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Have you heard about foundations that can capture the energy in the ground to provide comfortably heated buildings? The technique is new in France and has made its debut in Tours in its urban tramway maintenance centre.
Thermal piles contain two 25 mm polyethylene tubes forming a double U shape inside the pile cage. - Crédits : © Egis
Tours Métropole Val de Loire opened its 15-km tram line in 2013. The trams are stabled and maintained in a maintenance depot at the northern end of the line. This building required deep foundations, as the subsoil is made up of successive layers of backfill. 500 concrete piles, 50 m in length were necessary for this. The architect’s practice L’Heudé et L’Heudé (Orleans) and Egis chose to use these foundations to capture energy from the ground and release it indoors in the form of heating or cooling. The technique is still quite new to France, where geothermal sensors are generally installed in aquifers or in the ground.
The 54 thermal piles are positioned every 10 m under the 2500 m² of the office zone, which is the part of the building that supports the least weight. The other foundation piles, located under the tram maintenance hall (4000 m²), exposed to much more substantial stress, do not contain any energy capture pipes so as to not jeopardize their solidity. In a thermal pile, the water circulates in a closed loop. It sources its calories from the ground in the winter and returns them in the summer to regenerate the energy charge of the ground. A double loop is required due to the necessity of working simultaneously. In the winter, it may occur that the offices and meeting rooms of this well-insulated building need air conditioning in places.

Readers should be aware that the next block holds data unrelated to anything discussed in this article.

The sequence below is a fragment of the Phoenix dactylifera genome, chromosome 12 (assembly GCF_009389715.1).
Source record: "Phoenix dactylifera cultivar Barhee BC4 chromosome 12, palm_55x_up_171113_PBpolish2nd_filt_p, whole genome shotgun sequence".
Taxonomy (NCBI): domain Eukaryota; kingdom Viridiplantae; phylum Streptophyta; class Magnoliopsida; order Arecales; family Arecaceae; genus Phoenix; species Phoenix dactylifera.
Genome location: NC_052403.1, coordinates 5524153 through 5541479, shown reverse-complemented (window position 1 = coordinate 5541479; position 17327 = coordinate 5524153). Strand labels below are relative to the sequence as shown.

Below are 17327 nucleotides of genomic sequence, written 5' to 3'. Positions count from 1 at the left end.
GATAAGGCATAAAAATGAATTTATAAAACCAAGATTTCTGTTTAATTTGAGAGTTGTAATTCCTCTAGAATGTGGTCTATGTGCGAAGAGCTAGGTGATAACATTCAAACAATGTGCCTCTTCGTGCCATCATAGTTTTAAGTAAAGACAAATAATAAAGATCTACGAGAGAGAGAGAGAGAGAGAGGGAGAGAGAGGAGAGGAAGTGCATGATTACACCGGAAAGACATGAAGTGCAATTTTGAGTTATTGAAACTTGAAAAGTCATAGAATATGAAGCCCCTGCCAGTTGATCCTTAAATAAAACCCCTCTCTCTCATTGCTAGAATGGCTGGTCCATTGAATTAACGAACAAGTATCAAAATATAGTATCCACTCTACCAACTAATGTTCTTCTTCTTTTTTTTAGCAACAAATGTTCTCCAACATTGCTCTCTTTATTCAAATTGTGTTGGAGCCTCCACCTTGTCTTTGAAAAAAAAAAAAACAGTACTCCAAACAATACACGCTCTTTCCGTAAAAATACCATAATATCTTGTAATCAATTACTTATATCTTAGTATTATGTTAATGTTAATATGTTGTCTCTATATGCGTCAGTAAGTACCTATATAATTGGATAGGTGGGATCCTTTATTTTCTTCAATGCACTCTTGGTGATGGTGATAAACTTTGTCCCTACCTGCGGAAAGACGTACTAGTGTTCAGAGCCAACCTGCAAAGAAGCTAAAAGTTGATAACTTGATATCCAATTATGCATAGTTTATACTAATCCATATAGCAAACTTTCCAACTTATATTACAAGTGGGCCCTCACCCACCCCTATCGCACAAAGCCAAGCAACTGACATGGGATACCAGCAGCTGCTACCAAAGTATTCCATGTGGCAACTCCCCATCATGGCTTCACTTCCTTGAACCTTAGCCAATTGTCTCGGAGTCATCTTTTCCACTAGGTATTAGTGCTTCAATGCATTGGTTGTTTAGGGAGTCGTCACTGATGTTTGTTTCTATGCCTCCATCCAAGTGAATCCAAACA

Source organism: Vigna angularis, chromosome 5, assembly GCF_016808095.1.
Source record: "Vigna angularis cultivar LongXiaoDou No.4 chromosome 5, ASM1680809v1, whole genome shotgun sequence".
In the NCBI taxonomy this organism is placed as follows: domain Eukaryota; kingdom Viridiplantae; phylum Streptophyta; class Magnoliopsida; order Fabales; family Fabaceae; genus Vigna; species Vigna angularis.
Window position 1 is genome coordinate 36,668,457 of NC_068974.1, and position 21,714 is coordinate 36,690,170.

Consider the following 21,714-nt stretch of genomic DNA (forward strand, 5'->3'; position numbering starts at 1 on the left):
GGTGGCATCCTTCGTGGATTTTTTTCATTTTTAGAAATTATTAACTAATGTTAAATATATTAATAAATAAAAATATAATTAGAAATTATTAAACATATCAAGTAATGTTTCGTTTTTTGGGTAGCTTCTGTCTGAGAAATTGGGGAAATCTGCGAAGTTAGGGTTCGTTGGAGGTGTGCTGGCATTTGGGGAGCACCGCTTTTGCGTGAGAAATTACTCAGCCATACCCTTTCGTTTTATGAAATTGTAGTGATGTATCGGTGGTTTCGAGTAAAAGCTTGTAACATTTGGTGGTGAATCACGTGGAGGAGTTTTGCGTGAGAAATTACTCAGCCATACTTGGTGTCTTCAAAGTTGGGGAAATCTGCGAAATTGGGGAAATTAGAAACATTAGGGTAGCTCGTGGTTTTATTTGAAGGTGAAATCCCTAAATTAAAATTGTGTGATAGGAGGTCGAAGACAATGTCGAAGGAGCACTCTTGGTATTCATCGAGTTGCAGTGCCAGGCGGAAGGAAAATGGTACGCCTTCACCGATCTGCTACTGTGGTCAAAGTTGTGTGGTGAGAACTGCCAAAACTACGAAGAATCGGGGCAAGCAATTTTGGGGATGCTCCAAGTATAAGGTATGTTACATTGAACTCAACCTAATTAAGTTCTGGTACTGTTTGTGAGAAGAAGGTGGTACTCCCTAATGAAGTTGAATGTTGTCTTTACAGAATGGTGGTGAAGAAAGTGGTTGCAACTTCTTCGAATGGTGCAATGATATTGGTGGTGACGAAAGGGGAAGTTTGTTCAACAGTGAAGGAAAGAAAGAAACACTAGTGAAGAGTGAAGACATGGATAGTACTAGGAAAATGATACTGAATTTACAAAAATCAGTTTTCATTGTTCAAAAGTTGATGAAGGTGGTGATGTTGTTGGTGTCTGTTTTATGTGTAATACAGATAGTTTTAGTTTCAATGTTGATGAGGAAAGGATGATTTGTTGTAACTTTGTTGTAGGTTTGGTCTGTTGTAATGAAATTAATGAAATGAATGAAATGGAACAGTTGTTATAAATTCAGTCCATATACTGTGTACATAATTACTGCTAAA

The thermal piles are connected to a heat pump which constitutes the first part of a “cascading” heating system. For most of the year, this covers all of the heating needs of the offices and workshops (these needs have been pooled).
In winter, this heat pump only heats the offices, while the rest of the building uses the heat recovery of a water/water heat pump which cools the control centre IT room. Finally, the third level of the cascade is formed by a gas condensing boiler which operates when the heat pump of the IT room is not switched on, and also to supply domestic hot water. The workshop is heated using radiant ceiling panels.
At the outset, we were aiming to obtain BBC certification (low consumption building, the guarantee of the lowest possible energy bill) for the “offices” part alone. But by pooling the needs and equipment, in particular the heat pump connected to the IT room, we were able to achieve 30 kWh/m²/year for the combined “offices + workshops” facility. The electricity generated by the 1,600 m² of solar panels on the roof also contributes to this positive result.